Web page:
B.C. supporters of conversion therapy received a setback in the September 20 election.
That's because four of the 12 B.C. members of the Conservative caucus who voted against a ban were defeated in their Metro Vancouver ridings.
On June 6, a large majority in Parliament voted in favour of Bill C-6, which was introduced by Justice Minister David Lametti.
This legislation made it a criminal offence to cause an individual to undergo conversion therapy against their will. The bill also banned forcing children to receive therapy to make them heterosexual.
Bill C-6 had widespread support in the LGBT+ community. After all, many LGBT+ people suffered trauma from this practice dating back decades.
Conservative Leader Erin O'Toole supported banning conversion therapy.
However, there were 62 other Conservatives who voted against Bill C-6 on June 6, including the Dirty Dozen from B.C.
Through their votes, they left left an impression that many Conservatives think that it's okay for therapists to receive money and to advertise their services to try to change people's sexual orientation against their will.
You can read the names of the B.C. members of the Conservative caucus below who voted against the ban:
Kenny Chiu (Steveston–Richmond East)
Alice Wong (Richmond Centre)
Tamara Jansen (Cloverdale–Langley City)
Nelly Shin (Port Moody–Coquitlam)
Marc Dalton (Pitt Meadows–Maple Ridge)
Ed Fast (Abbotsford)
Tracy Gray (Kelowna–Lake Country)
Rob Morrison (Kootenay-Columbia)
Mark Stahl (Chilliwack-Hope)
Tako Van Popta (Langley-Aldergrove)
Brad Vis (Mission–Matsqui–Fraser Canyon)
Bob Zimmer (Prince George–Peace River–Northern Rockies)
A lot of blame is being heaped on O'Toole for the Conservative loss on September 20.
But the reality is that a majority of voters in the suburbs of Vancouver and other large cities are growing increasingly tired of right-wing, Bible-thumping zealots. Especially those who think it's acceptable to pay a therapist to persuade a gay person to become straight.
The first four names on that list—Chiu, Wong, Jansen, and Shin—lost their seats in the September 20 election.
Two represented Richmond ridings, one was in the Tri-Cities, and one was in a riding straddling Surrey and Langley.
Three of them were first nominated when another social conservative, Andrew Scheer, was leading the Conservatives.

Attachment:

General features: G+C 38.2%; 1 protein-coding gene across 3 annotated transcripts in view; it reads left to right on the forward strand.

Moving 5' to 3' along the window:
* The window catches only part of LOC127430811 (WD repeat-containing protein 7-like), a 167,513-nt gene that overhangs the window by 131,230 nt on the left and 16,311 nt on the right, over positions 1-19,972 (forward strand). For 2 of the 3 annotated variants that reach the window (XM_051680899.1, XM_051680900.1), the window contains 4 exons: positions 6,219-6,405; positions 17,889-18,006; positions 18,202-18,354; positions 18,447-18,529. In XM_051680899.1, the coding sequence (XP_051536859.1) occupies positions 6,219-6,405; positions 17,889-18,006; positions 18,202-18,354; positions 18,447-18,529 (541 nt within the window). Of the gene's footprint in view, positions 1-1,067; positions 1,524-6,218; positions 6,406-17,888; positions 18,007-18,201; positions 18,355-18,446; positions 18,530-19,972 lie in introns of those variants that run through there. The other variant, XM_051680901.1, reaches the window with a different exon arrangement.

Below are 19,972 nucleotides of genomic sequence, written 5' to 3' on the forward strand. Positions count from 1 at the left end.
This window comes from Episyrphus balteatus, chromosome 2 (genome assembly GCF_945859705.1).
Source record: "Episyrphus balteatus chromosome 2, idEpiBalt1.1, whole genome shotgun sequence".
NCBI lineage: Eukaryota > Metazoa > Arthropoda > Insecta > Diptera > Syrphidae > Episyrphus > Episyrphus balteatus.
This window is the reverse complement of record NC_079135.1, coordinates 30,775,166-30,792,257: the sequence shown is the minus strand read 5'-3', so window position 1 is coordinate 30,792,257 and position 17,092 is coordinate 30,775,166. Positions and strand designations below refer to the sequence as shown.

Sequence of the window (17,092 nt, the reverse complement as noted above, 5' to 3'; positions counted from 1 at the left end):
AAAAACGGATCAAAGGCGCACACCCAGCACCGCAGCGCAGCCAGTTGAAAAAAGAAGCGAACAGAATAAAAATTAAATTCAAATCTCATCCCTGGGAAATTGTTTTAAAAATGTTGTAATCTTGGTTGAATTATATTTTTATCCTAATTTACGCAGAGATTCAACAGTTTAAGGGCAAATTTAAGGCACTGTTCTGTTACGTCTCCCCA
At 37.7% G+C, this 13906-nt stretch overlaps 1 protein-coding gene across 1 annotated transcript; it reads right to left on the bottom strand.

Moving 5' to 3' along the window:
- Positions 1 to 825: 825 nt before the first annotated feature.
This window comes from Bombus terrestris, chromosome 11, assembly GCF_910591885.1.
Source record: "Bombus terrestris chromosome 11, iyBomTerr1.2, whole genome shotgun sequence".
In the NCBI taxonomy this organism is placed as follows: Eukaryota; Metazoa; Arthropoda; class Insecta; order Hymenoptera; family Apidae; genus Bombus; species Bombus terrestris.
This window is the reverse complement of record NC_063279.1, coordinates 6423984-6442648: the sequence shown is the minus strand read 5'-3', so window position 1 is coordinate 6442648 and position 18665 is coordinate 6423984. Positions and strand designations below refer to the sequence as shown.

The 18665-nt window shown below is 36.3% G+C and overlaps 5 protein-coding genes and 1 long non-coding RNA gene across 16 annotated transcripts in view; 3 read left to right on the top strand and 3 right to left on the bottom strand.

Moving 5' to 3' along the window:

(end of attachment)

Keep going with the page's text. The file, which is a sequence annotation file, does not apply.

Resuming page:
O'Toole didn't lose their seats on Monday. These four social conservatives who didn't want to ban conversion therapy have only themselves to blame.
That's because their votes in Parliament suggested that they think sexual orientation is something a person chooses.
O'Toole is better off without them as Conservative representatives in the suburbs of Metro Vancouver.
It would be far better for him to run pro-LGBT candidates in these four ridings in the next election.
Through their losses, he's shedding the Scheer mindset that has cost the Conservatives three straight elections.
When journalists in Eastern Canada point to Conservative losses in B.C. as a sign of O'Toole's weakness as a leader, they invariably overlook the role that these candidates played in their own demise.
"Lesbian activity" comment invited ridicule
Almost any politician who supports legalized conversion therapy in the inner suburbs of Vancouver is doomed to go down to defeat. And as Jansen's loss indicates, it can also be a problem for candidates in the outer suburbs of Vancouver.
Let's get real: just last April, Jansen was raising one woman's concerns about "lesbian activity" during a debate in Parliament over conversion therapy.
That generated a Twitter hashtag ridiculing her, which was gleefully shared by lesbians and their allies.
In the past, Jansen has criticized Charles Darwin's theory of evolution and claimed that there's a lot of scare-mongering about greenhouse-gas emissions.
Is that someone O'Toole really wants in his caucus if he's going to modernize the Conservative Party of Canada?
But it's hard to modernize a party to appeal to the broad spectrum of British Columbians when O'Toole still has eight other dinosaurs in caucus who voted against banning conversion therapy.
Let the Conservative party's housecleaning begin.